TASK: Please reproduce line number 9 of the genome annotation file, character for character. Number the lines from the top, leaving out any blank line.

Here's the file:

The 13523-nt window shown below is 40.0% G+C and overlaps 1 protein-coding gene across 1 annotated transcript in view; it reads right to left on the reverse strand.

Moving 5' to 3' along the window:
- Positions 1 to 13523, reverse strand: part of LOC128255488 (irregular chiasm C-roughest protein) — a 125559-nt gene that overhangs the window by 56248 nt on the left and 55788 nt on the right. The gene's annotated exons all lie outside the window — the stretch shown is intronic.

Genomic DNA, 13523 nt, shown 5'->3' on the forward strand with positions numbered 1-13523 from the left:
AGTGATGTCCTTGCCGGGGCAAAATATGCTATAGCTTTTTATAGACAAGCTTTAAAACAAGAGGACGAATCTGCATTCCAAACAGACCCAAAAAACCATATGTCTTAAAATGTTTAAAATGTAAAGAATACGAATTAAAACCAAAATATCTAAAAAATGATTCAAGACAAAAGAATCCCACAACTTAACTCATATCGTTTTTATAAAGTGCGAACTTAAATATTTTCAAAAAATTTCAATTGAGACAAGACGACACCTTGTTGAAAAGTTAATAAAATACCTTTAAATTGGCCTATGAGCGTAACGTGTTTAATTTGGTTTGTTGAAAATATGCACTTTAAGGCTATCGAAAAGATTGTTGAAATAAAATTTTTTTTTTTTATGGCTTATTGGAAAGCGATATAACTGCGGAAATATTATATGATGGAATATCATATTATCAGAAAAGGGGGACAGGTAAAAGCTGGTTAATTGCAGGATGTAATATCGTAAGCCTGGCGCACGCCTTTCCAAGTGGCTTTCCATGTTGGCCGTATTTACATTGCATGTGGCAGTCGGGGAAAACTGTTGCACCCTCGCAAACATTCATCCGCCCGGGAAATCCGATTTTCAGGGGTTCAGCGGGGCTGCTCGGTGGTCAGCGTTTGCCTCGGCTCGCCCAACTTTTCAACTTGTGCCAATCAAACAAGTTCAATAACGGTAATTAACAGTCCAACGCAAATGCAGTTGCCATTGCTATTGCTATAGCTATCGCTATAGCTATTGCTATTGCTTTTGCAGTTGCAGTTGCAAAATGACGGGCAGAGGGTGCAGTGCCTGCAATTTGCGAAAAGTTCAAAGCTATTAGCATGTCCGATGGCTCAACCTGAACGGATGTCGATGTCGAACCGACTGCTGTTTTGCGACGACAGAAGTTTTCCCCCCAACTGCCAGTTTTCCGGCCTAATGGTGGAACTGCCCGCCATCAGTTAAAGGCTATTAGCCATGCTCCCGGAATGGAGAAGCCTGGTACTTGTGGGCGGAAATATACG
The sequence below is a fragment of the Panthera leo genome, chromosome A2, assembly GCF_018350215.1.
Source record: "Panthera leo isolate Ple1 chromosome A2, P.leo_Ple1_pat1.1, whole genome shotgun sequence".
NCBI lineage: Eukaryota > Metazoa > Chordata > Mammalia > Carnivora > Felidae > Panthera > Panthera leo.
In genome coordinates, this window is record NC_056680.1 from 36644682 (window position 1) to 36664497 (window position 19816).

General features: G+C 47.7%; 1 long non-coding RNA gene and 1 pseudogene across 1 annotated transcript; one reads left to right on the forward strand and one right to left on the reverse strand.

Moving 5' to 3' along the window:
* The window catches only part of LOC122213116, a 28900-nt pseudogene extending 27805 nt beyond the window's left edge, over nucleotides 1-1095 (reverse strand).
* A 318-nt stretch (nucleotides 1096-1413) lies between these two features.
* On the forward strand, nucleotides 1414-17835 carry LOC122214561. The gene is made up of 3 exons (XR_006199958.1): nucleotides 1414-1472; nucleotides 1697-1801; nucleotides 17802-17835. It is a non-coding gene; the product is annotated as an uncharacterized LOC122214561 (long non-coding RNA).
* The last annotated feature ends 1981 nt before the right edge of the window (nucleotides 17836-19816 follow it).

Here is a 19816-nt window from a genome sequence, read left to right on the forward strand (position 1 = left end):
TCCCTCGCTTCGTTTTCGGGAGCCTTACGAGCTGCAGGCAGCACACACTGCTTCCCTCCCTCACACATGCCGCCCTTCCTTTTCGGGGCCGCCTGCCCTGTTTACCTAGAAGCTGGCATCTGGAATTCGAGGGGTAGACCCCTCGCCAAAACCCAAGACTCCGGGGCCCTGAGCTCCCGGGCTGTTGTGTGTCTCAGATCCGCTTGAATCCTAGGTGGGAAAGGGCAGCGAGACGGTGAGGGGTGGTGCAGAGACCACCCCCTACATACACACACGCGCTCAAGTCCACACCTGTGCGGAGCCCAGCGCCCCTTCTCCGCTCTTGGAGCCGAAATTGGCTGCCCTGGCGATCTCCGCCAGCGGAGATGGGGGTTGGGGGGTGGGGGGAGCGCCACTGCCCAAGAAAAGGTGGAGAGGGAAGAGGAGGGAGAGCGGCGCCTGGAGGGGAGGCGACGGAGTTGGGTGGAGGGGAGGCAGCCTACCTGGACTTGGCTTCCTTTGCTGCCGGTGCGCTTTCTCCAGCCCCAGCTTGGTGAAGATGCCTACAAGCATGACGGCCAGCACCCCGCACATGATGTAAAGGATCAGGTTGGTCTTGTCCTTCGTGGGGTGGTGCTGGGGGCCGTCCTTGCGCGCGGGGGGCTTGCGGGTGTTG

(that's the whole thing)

In genome coordinates, this window is record NC_056680.1 from 36644682 (window position 1) to 36664497 (window position 19816).